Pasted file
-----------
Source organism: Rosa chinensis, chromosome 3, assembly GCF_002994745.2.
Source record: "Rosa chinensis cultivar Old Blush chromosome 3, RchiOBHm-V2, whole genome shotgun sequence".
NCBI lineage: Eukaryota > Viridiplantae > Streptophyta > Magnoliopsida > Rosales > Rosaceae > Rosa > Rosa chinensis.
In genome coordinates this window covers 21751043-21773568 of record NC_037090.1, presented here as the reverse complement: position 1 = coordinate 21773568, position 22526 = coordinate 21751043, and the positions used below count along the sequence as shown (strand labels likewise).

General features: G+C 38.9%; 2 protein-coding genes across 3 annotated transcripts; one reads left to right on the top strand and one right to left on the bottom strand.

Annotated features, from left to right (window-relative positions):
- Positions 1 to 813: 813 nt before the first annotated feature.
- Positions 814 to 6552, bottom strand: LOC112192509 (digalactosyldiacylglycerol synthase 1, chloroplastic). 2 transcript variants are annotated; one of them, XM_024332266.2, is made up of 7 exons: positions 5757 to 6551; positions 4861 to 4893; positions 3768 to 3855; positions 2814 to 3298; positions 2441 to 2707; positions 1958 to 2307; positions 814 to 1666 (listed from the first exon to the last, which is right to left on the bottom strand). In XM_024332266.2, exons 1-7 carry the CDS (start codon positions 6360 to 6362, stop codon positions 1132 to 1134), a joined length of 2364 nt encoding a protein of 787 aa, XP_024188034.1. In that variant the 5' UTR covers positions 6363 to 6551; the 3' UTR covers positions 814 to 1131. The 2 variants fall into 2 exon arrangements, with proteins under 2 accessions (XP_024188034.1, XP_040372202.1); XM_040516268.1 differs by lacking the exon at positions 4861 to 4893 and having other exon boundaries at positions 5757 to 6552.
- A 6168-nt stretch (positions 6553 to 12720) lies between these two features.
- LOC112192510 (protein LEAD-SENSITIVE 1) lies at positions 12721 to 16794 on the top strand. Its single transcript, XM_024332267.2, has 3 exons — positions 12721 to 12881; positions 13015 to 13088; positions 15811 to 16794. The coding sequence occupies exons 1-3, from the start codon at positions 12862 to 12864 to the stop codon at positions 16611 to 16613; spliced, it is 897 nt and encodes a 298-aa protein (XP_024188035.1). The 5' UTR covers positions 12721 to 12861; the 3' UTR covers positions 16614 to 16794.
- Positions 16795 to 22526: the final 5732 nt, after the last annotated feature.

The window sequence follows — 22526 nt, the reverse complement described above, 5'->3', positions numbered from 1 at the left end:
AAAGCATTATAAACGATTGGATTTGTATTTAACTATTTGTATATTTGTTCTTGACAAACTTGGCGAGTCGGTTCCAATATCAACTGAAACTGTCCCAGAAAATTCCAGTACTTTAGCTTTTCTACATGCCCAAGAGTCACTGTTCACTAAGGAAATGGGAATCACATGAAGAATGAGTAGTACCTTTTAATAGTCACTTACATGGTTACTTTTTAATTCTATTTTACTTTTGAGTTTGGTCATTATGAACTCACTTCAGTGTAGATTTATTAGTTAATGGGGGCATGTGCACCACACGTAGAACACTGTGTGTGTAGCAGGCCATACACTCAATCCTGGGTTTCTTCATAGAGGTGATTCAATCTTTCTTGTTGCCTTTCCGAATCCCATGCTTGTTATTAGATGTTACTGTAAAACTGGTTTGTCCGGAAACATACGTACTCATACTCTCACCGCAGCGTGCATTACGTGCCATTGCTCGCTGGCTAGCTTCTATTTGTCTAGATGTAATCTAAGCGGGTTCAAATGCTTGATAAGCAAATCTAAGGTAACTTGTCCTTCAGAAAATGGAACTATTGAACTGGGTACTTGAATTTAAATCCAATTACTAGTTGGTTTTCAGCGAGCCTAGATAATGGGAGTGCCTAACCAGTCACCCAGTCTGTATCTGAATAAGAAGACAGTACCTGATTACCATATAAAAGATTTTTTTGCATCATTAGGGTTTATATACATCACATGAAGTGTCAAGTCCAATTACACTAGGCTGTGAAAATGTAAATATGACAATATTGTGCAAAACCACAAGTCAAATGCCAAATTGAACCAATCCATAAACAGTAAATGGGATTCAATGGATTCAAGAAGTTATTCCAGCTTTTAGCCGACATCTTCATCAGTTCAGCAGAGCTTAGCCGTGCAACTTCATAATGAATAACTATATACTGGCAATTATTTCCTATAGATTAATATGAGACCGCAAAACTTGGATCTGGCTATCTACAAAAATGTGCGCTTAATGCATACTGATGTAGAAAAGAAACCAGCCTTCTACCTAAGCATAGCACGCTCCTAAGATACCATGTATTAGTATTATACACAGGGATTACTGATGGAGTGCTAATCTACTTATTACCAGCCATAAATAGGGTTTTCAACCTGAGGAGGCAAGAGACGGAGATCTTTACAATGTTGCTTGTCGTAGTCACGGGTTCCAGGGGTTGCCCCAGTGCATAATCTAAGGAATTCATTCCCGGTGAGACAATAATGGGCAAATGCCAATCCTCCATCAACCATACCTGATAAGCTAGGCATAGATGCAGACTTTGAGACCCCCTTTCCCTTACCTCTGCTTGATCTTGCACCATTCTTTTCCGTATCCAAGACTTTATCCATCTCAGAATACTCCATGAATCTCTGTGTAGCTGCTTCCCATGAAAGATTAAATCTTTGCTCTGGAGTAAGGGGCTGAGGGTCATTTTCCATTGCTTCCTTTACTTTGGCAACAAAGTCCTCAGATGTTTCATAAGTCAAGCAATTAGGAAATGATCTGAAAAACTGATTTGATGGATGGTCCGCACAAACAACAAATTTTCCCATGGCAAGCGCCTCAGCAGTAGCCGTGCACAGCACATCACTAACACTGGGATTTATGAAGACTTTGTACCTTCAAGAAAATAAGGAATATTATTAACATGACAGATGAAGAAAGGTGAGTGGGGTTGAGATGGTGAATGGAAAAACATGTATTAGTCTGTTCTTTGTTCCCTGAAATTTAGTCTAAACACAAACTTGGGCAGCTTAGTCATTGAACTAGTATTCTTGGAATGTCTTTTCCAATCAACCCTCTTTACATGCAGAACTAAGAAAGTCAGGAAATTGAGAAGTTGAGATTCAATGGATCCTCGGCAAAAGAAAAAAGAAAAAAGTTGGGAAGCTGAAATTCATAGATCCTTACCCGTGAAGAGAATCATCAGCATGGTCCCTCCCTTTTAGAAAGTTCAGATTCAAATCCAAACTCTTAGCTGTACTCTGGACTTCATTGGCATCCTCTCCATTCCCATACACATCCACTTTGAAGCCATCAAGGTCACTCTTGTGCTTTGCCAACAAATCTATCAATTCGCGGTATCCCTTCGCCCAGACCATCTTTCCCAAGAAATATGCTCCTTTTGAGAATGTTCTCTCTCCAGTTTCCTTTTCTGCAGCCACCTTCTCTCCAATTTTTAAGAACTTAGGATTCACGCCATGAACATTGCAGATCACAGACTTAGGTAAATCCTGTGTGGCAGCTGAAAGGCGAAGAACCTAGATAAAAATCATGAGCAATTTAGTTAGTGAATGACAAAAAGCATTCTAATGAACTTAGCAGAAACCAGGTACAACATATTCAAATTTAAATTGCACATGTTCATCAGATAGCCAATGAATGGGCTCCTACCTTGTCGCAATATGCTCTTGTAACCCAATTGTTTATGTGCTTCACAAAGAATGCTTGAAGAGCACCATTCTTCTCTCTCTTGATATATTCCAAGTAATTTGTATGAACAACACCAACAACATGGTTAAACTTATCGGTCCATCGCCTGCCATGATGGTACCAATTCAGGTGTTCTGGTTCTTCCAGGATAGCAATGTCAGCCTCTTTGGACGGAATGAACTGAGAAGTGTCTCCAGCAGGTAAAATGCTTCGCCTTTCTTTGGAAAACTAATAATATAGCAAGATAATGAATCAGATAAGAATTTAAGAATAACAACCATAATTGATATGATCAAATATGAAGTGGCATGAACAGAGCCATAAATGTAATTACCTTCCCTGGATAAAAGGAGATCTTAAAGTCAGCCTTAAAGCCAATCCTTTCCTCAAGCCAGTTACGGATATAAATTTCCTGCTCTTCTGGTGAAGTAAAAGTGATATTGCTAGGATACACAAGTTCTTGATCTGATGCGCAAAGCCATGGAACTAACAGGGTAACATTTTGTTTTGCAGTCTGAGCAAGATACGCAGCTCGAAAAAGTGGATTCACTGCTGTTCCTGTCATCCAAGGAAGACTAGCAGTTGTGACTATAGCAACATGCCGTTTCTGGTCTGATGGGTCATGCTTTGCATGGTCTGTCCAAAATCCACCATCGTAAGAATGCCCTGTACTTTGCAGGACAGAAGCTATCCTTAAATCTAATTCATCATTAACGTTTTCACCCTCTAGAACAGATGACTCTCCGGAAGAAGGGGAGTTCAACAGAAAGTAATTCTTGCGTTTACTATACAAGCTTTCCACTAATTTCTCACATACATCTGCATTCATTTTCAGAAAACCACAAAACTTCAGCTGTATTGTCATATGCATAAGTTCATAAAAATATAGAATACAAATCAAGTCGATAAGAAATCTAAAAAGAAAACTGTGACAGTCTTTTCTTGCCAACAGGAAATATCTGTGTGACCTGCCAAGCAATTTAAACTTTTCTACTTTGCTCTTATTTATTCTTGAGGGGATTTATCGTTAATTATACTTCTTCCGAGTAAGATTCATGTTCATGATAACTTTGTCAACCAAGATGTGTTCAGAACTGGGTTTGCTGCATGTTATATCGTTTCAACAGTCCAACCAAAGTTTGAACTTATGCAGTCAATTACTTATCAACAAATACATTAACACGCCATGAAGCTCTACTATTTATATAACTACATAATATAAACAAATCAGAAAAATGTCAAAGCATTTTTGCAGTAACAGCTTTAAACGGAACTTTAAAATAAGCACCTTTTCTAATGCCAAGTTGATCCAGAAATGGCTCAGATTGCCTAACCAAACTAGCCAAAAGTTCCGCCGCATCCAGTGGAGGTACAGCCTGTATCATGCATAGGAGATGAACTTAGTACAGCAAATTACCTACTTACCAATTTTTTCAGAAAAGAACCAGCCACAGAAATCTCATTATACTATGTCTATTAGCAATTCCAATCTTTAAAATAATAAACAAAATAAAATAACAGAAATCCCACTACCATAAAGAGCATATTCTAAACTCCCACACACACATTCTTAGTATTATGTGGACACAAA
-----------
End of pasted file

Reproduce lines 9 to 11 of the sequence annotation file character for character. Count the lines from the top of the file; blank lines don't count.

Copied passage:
- A 6168-nt stretch (positions 6553 to 12720) lies between these two features.
- LOC112192510 (protein LEAD-SENSITIVE 1) lies at positions 12721 to 16794 on the top strand. Its single transcript, XM_024332267.2, has 3 exons — positions 12721 to 12881; positions 13015 to 13088; positions 15811 to 16794. The coding sequence occupies exons 1-3, from the start codon at positions 12862 to 12864 to the stop codon at positions 16611 to 16613; spliced, it is 897 nt and encodes a 298-aa protein (XP_024188035.1). The 5' UTR covers positions 12721 to 12861; the 3' UTR covers positions 16614 to 16794.
- Positions 16795 to 22526: the final 5732 nt, after the last annotated feature.